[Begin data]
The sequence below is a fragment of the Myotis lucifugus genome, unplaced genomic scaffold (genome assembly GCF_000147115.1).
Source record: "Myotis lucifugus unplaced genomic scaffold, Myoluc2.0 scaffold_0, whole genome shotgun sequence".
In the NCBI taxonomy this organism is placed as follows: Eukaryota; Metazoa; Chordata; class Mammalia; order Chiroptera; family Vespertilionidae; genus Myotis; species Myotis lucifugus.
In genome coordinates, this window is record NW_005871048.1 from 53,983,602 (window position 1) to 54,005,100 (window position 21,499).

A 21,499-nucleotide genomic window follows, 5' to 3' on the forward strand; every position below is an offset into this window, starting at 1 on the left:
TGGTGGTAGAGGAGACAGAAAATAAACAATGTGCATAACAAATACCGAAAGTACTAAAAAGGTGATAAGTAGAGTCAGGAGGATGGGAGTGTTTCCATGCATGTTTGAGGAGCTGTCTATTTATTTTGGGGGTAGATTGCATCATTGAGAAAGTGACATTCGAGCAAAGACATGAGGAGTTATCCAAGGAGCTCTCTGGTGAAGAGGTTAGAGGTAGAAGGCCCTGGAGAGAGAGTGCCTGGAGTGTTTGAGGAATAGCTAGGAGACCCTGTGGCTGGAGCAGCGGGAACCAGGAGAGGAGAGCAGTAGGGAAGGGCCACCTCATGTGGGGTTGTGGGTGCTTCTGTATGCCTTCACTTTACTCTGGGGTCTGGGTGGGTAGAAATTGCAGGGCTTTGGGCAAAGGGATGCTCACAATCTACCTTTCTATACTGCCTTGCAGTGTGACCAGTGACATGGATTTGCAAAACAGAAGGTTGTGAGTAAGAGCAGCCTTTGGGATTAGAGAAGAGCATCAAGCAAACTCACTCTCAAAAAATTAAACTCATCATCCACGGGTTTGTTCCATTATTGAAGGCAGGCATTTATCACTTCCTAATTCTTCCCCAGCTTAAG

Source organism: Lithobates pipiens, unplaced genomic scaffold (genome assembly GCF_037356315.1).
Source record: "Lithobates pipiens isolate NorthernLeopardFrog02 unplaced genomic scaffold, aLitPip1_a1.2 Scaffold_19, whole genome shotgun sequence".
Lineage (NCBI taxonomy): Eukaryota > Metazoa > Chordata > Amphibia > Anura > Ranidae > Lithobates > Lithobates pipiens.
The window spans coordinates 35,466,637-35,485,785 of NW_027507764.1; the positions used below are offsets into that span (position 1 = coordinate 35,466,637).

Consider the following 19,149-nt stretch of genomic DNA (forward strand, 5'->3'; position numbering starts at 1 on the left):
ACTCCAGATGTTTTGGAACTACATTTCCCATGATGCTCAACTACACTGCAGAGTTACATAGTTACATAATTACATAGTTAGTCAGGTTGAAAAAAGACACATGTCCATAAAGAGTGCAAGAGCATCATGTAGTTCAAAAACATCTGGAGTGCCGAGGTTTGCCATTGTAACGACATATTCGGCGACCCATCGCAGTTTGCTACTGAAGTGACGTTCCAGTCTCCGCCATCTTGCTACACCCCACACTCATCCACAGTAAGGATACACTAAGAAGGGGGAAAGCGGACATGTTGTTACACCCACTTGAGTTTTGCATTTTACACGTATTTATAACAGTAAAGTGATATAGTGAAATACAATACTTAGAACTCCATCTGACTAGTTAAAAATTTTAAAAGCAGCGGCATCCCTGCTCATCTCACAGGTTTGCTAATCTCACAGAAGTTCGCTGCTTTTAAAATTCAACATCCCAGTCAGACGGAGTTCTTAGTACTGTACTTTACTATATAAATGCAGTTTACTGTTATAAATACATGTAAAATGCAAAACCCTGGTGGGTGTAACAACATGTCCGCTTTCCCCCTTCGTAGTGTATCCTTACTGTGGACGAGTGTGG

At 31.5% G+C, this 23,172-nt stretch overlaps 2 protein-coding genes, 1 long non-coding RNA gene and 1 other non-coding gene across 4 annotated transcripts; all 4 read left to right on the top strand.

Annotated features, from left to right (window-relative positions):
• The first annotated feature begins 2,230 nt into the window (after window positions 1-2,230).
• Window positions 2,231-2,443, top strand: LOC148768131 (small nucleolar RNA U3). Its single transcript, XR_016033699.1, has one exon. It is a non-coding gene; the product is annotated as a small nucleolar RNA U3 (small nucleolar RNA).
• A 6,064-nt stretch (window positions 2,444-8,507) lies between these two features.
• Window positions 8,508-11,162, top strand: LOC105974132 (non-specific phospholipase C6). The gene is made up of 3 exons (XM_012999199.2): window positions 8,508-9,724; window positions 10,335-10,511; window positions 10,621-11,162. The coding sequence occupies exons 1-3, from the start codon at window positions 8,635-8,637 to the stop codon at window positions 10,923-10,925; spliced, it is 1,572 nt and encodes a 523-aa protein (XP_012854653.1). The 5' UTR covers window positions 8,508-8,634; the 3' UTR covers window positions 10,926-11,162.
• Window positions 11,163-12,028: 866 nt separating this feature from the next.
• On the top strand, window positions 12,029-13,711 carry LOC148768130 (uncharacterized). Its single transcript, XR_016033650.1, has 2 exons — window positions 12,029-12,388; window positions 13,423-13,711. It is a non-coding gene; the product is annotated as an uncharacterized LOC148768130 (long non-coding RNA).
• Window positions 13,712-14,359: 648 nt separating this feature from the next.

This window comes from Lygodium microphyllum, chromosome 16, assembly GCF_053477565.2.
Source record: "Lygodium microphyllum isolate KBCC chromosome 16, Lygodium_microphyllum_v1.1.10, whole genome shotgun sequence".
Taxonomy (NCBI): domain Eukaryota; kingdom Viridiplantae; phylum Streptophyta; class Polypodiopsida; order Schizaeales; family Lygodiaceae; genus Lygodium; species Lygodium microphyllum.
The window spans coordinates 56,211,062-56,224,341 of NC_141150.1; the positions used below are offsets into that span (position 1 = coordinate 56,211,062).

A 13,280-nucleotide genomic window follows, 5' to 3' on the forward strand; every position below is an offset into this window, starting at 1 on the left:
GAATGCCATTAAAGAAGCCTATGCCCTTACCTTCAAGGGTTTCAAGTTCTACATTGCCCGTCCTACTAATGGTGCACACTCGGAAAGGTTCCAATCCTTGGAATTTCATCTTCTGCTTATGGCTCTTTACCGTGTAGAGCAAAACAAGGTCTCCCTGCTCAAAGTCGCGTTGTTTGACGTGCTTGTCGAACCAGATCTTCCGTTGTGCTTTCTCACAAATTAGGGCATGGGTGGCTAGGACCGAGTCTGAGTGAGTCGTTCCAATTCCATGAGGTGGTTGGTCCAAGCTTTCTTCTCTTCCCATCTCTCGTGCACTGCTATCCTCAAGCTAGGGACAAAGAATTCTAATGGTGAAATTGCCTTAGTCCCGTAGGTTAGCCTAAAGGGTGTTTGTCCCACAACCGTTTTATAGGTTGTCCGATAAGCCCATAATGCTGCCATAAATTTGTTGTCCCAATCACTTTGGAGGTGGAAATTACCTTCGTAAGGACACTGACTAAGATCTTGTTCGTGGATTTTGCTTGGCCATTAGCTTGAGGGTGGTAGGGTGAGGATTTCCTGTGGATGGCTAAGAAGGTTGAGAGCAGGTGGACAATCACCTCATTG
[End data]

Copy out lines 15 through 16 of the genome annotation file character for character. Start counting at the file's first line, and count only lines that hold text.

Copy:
• The first annotated feature begins 2,230 nt into the window (after window positions 1-2,230).
• Window positions 2,231-2,443, top strand: LOC148768131 (small nucleolar RNA U3). Its single transcript, XR_016033699.1, has one exon. It is a non-coding gene; the product is annotated as a small nucleolar RNA U3 (small nucleolar RNA).